Several definitions of what constitutes a “probiotic” in the literature have been formulated. For this review, we use the definition derived in 2001 by the Food and Agricultural Organization (FAO) and the World Health Organization (WHO)—“Probiotics are live microorganisms which when administered in adequate amount confer a health benefit on the host.” . This definition is the currently accepted definition by the International Scientific Association for Probiotics and Prebiotics (ISAPP) (http://www.isapp.net/).
2.2. Antipathogenic Activities
Perhaps the most important scientific question regarding the use of probiotics in medicine is the identification of mechanisms by which probiotics impact human health. Several mechanisms have been implicated but most have not been experimentally proven (Figure 1). Here, we discuss possible mechanisms that are relevant for the treatment of diarrheal diseases. We will highlight research examples that support these putative mechanisms whenever possible.
2.3. Stimulation of Host Antimicrobial Defenses
Many probiotics have been shown to produce antipathogenic compounds ranging from small molecules to bioactive antimicrobial peptides. Most of these studies have focused on the in vitro susceptibility of pathogens to products secreted by probiotic bacteria. In most cases, the ability of an antimicrobial compound secreted by a probiotic organism to inhibit the growth of a pathogen in vivo has not been demonstrated. Conceptually, an antimicrobial compound produced by an organism would need to be produced at a high enough level and in the right location in the intestinal tract to exert a strong effect on a pathogen in vivo.
An elegant proof of principle for direct action of a probiotic-produced antimicrobial against a pathogen was recently reported by Corr et al. who demonstrated that production of the bacteriocin Abp118 by Lactobacillus salivarius was sufficient to protect mice from disease by infection with Listeria monocytogenes . To prove the action of the bacteriocin was directly responsible for the protection of the mice, they generated a L. salivarius strain that was unable to produce Abp118 and showed that this mutant was incapable of protecting against L. monocytogenes infection. Notably, they were able to express a gene that confers immunity to the Abp118 bacteriocin within L. monocytogenes and showed that this strain was now resistant to the probiotic effect of L. salivarius within the mouse. This study provided clear evidence that a probiotic-derived bacteriocin could function directly on a pathogen in vivo.
2.4. Pathogen Exclusion via Indirect Mechanisms
In addition to producing antimicrobial compounds that act directly on pathogens, probiotics may stimulate host antimicrobial defense pathways. The intestinal tract has a number of mechanisms for resisting the effects of pathogens including the production of defensins . Defensins are cationic antimicrobial peptides that are produced in a number of cell types including Paneth cells in the crypts of the small intestine and intestinal epithelial cells. A deficiency in alpha-defensin production has been correlated with ileal Crohn’s disease [23, 24]. Tissue samples from patients with Crohn’s disease showed a lower level of alpha-defensin production and extracts from these samples exhibited a reduced ability to inhibit bacterial growth in vitro. Moreover, some pathogenic bacteria have evolved mechanisms to inhibit the production or mechanism of action of defensins (reviewed in ).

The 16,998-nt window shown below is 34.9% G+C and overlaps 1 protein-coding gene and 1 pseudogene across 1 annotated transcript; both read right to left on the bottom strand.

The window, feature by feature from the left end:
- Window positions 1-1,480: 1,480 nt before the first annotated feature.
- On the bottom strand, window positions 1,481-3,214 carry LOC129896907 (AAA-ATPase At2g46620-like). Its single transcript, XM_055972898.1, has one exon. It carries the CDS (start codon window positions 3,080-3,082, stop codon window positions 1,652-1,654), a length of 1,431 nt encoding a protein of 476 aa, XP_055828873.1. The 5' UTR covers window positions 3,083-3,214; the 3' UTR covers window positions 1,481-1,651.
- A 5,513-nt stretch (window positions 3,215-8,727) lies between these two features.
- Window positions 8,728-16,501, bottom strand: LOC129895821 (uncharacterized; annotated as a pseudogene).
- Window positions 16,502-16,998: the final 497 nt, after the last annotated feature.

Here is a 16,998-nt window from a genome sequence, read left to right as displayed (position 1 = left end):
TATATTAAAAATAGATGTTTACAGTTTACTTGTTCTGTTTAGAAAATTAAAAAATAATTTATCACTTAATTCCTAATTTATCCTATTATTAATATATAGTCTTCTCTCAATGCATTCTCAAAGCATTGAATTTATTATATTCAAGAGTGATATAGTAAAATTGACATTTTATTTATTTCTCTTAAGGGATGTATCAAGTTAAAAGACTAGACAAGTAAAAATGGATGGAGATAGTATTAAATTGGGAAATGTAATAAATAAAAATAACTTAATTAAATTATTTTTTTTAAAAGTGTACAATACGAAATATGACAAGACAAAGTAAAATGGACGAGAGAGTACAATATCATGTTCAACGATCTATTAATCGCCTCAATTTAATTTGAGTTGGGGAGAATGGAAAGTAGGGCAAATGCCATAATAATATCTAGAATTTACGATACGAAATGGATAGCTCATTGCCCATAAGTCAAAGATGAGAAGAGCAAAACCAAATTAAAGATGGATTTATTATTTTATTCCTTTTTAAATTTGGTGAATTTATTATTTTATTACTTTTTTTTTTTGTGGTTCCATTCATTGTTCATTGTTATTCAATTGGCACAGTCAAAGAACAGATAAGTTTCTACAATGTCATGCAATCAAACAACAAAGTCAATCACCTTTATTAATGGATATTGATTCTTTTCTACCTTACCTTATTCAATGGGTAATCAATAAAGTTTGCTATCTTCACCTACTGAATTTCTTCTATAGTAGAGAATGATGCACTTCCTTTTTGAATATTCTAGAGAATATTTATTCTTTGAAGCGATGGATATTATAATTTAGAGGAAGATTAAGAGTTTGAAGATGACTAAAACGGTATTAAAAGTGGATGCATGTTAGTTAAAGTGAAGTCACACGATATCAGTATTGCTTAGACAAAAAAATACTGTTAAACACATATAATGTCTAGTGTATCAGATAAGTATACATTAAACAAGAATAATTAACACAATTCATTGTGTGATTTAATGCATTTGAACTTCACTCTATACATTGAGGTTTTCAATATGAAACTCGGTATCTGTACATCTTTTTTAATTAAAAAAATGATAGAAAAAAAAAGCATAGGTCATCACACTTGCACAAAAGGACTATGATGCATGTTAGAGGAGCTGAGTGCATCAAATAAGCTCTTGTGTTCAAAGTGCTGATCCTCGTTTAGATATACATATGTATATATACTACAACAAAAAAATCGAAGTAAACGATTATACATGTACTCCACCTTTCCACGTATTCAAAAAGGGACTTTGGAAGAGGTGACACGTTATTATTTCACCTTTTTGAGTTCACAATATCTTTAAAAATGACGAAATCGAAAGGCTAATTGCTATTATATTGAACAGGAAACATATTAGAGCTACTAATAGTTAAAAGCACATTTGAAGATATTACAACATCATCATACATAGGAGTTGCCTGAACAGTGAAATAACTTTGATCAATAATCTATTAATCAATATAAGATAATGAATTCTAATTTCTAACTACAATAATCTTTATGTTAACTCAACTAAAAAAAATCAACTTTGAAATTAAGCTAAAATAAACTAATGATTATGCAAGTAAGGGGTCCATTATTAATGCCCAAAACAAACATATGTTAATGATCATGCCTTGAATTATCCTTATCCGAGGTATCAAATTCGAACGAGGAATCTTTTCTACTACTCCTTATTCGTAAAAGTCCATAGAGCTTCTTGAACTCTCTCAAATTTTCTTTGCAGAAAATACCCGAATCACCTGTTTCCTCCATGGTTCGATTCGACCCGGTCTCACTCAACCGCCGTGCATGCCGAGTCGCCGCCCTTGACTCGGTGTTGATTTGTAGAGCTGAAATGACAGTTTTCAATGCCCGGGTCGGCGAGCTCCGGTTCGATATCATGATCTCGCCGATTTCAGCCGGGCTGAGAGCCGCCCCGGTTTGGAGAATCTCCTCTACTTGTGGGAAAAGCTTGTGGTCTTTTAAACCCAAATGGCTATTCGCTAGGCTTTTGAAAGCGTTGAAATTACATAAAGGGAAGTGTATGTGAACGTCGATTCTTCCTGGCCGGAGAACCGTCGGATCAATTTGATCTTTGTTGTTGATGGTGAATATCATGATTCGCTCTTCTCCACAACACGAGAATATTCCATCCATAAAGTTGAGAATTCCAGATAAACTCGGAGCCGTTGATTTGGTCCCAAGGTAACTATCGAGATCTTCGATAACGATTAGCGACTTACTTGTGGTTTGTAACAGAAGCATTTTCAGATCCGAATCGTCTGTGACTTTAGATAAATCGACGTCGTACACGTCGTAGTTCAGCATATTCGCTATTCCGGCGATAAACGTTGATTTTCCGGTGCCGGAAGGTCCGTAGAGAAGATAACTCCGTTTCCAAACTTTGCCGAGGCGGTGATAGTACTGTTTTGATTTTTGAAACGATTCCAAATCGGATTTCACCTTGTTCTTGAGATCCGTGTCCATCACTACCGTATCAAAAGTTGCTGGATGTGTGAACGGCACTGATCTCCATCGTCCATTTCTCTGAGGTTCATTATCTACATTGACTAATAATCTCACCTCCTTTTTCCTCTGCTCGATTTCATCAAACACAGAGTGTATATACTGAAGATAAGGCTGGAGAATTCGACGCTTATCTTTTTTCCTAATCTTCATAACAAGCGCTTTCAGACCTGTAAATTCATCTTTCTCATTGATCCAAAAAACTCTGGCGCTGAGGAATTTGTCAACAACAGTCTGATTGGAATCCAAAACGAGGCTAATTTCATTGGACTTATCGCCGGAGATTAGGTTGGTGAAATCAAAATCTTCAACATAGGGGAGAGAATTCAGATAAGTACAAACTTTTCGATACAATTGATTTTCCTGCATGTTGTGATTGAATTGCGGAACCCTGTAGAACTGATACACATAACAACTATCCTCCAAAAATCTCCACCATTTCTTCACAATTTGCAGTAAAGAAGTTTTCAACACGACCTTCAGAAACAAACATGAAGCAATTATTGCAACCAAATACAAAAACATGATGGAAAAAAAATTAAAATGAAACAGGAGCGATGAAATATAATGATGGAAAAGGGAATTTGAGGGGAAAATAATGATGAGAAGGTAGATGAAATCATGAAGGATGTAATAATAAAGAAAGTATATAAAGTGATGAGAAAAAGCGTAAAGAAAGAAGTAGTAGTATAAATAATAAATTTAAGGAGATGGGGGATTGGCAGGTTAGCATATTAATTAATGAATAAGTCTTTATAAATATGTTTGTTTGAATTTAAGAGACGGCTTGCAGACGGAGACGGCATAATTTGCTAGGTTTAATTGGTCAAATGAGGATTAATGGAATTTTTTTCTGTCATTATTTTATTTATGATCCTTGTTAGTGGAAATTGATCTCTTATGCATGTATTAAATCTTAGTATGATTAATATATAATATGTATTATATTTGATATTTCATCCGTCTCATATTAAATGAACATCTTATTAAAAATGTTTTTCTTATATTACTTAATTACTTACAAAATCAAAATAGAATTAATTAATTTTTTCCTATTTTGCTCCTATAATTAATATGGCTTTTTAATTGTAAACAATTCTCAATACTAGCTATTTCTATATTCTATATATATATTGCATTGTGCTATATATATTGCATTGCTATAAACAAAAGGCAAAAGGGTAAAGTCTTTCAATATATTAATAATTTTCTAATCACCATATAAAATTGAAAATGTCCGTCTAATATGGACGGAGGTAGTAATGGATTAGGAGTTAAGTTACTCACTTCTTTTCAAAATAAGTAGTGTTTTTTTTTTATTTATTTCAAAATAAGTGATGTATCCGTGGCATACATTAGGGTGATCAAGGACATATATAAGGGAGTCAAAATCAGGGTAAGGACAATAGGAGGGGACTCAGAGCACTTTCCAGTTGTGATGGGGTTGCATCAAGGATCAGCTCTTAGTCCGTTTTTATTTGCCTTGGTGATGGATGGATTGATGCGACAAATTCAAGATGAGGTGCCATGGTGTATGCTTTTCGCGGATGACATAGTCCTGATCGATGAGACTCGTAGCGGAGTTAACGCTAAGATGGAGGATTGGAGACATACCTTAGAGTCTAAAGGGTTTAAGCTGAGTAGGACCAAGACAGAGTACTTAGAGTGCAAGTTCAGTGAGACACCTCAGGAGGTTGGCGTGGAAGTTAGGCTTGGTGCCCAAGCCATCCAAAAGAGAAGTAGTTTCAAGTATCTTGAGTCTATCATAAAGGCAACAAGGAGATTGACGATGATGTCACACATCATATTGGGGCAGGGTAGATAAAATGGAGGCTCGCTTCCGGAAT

Probiotics may act to stimulate defensin activity via at least two mechanisms. First, probiotics may stimulate the synthesis of defensin expression. This has been demonstrated for human beta defensin 2 (hBD-2), whose expression is upregulated by the presence of several probiotic bacteria via the transcription factor [26, 27]. The implication is that probiotic strains with this capability would strengthen intestinal defenses by increasing defensin levels. This effect is also observed with certain pathogenic bacteria and thus is not a specific property of probiotic bacteria. Second, many defensins are produced in a propeptide form that must be activated via the action of proteases. One well-characterized example is the activation of the murine defensin cryptdin (an alpha-defensin that is produced by Paneth cells) by the action of matrix metalloprotease 7 (MMP-7) . Mice defective for MMP-7 are more susceptible to killing by Salmonella. Evidence indicates that bacteria can stimulate the production of MMP-7 in the intestine . Thus, one mechanism in which probiotics could participate in activating defensins is by stimulating the production of MMPs in the intestinal tract. Alternatively, probiotics could produce proteases that themselves activate defensins in the intestinal lumen. Although there is no evidence yet to support this mechanism, a subset of lactobacilli and streptococci encode MMP-like proteins in their genomes (R. Britton, unpublished observation). These MMPs are not found in any other bacteria and thus it will be interesting to determine what effect they have on host cell function.